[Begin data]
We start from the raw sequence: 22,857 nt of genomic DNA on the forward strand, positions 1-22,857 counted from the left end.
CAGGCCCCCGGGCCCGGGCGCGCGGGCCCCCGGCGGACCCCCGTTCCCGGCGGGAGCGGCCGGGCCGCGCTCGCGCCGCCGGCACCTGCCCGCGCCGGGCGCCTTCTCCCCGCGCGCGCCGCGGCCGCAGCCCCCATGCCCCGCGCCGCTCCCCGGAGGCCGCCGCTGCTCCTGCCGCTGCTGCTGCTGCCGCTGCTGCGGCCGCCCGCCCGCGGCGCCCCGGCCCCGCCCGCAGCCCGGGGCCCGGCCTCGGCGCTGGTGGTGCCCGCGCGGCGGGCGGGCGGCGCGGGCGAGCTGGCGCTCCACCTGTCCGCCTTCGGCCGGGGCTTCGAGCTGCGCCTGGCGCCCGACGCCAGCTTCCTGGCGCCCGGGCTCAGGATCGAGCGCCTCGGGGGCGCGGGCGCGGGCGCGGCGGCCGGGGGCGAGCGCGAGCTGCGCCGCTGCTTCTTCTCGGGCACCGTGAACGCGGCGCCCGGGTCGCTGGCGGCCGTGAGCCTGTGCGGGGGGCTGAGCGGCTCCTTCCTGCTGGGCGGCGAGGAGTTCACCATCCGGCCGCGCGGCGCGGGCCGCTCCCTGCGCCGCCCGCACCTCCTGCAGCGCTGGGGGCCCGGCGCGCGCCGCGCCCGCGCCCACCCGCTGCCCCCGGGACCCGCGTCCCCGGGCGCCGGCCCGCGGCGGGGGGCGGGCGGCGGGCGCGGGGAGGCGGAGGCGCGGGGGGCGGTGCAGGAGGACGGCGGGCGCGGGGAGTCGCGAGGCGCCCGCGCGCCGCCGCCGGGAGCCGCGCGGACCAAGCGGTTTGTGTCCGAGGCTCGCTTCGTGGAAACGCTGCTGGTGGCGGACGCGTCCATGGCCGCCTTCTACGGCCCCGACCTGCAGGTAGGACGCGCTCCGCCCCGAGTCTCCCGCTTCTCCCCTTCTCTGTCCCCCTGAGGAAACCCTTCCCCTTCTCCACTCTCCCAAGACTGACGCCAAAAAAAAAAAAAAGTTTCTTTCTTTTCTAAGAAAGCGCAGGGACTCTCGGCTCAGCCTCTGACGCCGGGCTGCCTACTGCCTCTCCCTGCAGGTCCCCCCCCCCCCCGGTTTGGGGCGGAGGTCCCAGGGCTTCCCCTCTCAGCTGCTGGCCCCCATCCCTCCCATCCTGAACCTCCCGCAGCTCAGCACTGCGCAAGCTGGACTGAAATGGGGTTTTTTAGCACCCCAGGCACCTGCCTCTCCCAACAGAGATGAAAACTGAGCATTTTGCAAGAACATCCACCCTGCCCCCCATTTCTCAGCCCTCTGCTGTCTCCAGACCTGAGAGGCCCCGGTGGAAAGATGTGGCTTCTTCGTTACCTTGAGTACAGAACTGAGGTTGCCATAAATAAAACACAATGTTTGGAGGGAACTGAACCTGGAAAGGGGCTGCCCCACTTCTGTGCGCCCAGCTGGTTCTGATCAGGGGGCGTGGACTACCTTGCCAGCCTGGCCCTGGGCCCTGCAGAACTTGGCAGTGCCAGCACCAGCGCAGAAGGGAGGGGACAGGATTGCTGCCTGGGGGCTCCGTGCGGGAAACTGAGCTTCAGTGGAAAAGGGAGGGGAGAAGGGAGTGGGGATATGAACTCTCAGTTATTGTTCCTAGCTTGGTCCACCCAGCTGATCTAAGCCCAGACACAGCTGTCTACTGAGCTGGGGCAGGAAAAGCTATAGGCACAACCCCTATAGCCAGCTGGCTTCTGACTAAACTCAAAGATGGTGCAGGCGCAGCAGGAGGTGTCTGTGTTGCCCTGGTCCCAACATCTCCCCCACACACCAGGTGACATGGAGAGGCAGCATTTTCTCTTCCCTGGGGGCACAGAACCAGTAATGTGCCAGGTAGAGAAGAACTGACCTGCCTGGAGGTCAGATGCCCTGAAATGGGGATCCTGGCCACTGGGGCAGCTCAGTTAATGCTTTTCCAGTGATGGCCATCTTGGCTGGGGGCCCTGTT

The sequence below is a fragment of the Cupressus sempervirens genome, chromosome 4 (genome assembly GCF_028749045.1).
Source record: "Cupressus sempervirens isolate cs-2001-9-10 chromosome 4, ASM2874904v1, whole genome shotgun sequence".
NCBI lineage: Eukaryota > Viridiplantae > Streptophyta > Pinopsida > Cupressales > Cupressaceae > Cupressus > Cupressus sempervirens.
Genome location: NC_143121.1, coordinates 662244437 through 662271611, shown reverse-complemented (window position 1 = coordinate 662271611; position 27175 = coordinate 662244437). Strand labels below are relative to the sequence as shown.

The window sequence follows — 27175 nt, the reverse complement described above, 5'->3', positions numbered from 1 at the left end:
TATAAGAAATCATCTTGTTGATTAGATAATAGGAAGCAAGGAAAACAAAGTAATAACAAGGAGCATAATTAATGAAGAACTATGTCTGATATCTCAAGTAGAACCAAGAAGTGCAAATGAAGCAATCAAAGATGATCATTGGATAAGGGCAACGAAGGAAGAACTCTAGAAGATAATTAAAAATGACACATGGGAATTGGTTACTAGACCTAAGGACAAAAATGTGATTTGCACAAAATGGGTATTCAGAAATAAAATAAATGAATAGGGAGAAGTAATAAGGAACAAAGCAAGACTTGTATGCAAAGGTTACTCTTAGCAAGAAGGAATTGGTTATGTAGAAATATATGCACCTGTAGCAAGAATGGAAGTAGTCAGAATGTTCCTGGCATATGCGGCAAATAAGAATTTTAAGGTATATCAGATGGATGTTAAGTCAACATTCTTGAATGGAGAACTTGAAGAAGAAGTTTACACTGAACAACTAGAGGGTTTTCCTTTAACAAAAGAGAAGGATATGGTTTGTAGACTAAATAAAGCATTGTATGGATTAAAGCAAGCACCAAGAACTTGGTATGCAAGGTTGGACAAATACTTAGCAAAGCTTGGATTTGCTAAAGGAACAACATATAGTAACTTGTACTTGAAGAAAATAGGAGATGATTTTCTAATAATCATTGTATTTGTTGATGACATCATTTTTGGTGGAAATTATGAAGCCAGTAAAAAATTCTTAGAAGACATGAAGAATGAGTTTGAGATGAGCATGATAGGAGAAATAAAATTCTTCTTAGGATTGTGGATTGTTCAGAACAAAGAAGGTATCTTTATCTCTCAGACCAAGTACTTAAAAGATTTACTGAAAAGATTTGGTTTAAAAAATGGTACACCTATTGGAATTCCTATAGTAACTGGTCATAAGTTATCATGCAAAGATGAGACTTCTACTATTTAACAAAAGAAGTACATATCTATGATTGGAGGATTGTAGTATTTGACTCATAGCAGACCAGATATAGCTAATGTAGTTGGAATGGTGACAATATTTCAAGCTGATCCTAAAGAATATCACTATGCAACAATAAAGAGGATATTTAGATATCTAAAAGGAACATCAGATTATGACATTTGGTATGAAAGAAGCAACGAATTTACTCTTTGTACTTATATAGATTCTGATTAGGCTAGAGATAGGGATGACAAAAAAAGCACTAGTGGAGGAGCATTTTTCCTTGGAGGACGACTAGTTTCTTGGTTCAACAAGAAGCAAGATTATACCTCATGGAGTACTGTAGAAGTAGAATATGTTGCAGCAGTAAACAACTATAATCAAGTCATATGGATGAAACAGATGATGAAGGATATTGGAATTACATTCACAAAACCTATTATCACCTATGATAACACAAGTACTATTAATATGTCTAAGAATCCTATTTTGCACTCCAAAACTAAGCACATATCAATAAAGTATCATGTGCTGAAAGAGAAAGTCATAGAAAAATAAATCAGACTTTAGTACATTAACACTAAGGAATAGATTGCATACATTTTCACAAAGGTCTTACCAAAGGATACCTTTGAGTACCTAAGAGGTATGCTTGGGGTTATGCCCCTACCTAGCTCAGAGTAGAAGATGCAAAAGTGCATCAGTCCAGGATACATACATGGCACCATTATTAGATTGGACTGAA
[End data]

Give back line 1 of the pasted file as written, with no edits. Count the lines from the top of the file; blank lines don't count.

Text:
We start from the raw sequence: 22,857 nt of genomic DNA on the forward strand, positions 1-22,857 counted from the left end.